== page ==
December 2009


But inside this Geppetto was not only the dream of a new language, but also of something far stranger and unimagined: a new people altogether, and neither the Jews nor the Esperantists were the people he envisioned. Project by project, credo by credo, member by member, he tried to build a new people, a Geppetto with the audacity of Frankenstein.

via L.L. Zamenhof And The Shadow People | The New Republic.

In the 4th month of the wintering, in April, 29th, 1961, Leonid showed disturbing symptoms: weakness, nausea, fever and pain in a right iliac region. The following day his temperature got even higher. Being the only doctor in the expedition consisting of 13 people, Leonid diagnosed himself: acute appendicitis. There were no planes at any of the nearest stations, besides, adverse weather conditions would not allow to fly to Novolazarevskaya anyway. In order to save the sick member of a polar expedition there was needed an urgent operation on site. And the only way out was to operate on himself.

via English Russia » Leonid Rogozov – a hero-surgeon.

And herein lies a parallel with another mathematical story. In his remarkable and underappreciated book A History of p , Petr Beckmann argues that the ratio of circumference to diameter is “a quaint little mirror of the history of man.” In the rare societies where science and reason found refuge—the early Athens of Anaxagoras and Hippias, the Alexandria of Eratosthenes and Euclid, the seventeenth-century England of Newton and Wallis—mathematicians made tremendous strides in calculating p. In Rome and medieval Europe, by contrast, knowledge of p stagnated. Crude approximations such as the Babylonians’ 25/8 and the Bible’s 3 held sway.

This same pattern holds, I think, for big numbers. Curiosity and openness lead to fascination with big numbers, and to the buoyant view that no quantity, whether of the number of stars in the galaxy or the number of possible bridge hands, is too immense for the mind to enumerate. Conversely, ignorance and irrationality lead to fatalism concerning big numbers. The Bible, for example, refers twenty-one times to the supposed uncountability of sand. Take Genesis 32:12: “And thou saidst, I will surely do thee good, and make thy seed as the sand of the sea, which cannot be counted for multitude.” Or Hebrews 11:12: “So many as the stars of the sky in multitude, and as the sand which is by the seashore innumerable.” This notion that the multitude of sand grains might as well be infinite, that it’s fit for dumbfounded stupefaction but not for quantification, is an ancient one. Historian Ilan Vardi cites the ancient Greek word ‘yammkosioi,’ or sand-hundred, colloquially meaning zillion; as well as a passage from Pindar’s Olympic Ode II asserting that “sand escapes counting.”

via Who Can Name the Bigger Number?.

Because I always get asked this question and then argued with…

Consonants are more complex. Some (p, t, k, m and n are common) appear in most languages, but consonants can come in a blizzard of varieties known as egressive (air coming from the nose or mouth), ingressive (air coming back in the nose and mouth), ejective (air expelled from the mouth while the breath is blocked by the glottis), pharyngealised (the pharynx constricted), palatised (the tongue raised toward the palate) and more. And languages with hard-to-pronounce consonants cluster in families. Languages in East Asia tend to have tonal vowels, those of the north-eastern Caucasus are known for consonantal complexity: Ubykh has 78 consonant sounds. Austronesian languages, by contrast, may have the simplest sounds of any language family.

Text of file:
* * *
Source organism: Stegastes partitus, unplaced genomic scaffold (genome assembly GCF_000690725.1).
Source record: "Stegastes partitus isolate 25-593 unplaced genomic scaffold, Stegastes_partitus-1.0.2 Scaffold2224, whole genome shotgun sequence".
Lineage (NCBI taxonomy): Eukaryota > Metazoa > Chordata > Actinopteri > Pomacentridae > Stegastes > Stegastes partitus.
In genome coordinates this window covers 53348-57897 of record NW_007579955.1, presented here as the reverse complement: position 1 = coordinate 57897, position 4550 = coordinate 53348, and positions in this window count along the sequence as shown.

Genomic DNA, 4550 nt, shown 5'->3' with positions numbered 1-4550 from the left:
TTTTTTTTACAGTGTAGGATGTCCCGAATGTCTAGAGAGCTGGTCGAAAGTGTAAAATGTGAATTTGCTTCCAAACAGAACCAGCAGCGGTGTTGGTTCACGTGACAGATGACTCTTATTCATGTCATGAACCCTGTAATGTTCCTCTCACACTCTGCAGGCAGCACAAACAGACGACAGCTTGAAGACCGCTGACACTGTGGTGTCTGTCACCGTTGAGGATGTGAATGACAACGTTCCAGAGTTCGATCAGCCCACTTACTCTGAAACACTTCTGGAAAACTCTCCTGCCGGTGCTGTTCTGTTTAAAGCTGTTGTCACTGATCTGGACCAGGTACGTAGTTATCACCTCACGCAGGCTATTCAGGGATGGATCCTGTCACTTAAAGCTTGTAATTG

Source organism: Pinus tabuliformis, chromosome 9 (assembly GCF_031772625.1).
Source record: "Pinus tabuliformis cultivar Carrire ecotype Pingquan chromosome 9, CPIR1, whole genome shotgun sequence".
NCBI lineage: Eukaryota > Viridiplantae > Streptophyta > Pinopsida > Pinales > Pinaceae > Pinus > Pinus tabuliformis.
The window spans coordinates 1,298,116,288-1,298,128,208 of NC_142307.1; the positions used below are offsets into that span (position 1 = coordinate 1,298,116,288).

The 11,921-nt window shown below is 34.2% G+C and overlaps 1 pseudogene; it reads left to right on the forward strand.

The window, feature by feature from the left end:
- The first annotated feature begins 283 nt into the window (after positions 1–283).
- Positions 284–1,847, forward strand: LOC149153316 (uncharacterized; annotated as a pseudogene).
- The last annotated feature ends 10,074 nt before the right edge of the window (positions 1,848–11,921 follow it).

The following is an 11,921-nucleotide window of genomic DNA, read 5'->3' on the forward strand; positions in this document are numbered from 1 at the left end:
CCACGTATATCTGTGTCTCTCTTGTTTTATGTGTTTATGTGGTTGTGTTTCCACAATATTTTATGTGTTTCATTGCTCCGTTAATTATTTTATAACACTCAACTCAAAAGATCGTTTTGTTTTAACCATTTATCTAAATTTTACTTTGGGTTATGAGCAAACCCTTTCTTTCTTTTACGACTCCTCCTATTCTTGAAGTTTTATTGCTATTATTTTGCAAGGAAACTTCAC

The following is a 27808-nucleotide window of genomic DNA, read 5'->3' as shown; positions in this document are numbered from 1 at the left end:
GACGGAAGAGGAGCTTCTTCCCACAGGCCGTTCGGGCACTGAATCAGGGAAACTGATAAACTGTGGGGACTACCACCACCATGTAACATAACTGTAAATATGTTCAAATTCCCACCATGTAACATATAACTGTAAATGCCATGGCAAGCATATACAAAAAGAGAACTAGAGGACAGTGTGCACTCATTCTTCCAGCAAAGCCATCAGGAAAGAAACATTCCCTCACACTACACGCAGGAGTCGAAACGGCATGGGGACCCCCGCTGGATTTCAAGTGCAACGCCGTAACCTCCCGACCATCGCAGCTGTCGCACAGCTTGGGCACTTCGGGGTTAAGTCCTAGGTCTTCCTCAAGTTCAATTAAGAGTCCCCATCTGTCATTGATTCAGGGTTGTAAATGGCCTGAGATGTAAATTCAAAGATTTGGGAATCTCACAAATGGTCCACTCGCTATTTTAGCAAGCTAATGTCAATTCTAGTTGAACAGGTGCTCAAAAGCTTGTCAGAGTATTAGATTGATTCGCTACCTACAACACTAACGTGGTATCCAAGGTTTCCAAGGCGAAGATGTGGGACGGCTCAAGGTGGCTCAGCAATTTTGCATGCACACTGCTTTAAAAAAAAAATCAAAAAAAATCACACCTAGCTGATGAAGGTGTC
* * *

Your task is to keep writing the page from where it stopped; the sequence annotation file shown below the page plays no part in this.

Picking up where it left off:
Perhaps the most exotic sounds are clicks—technically “non-pulmonic” consonants that do not use the airstream from the lungs for their articulation. The best-known click languages are in southern Africa. Xhosa, widely spoken in South Africa, is known for its clicks. The first sound of the language’s name is similar to the click that English-speakers use to urge on a horse.

For sound complexity, one language stands out. !Xóõ, spoken by just a few thousand, mostly in Botswana, has a blistering array of unusual sounds. Its vowels include plain, pharyngealised, strident and breathy, and they carry four tones. It has five basic clicks and 17 accompanying ones. The leading expert on the !Xóõ, Tony Traill, developed a lump on his larynx from learning to make their sounds. Further research showed that adult !Xóõ-speakers had the same lump (children had not developed it yet).

via Difficult languages: Tongue twisters | The Economist.

Eventually, Inhofe aides were able to corral some journalists into attending a hastily-arranged media availability, where the strange senator proceeded to share his belief that the United Nations came up with global warming as an elaborate hoax, and only the “Hollywood elite” believe the scientific evidence.

A reporter from Der Spiegel told the senator, “You’re ridiculous.”

Soon after, Inhofe dashed back to the airport for the nine-hour flight back to D.C., having accomplished nothing.

via The Washington Monthly.

Eventually, Inhofe aides were able to corral some journalists into attending a hastily-arranged media availability, where the strange senator proceeded to share his belief that the United Nations came up with global warming as an elaborate hoax, and only the “Hollywood elite” believe the scientific evidence.

A reporter from Der Spiegel told the senator, “You’re ridiculous.”

Soon after, Inhofe dashed back to the airport for the nine-hour flight back to D.C., having accomplished nothing.

via The Washington Monthly.

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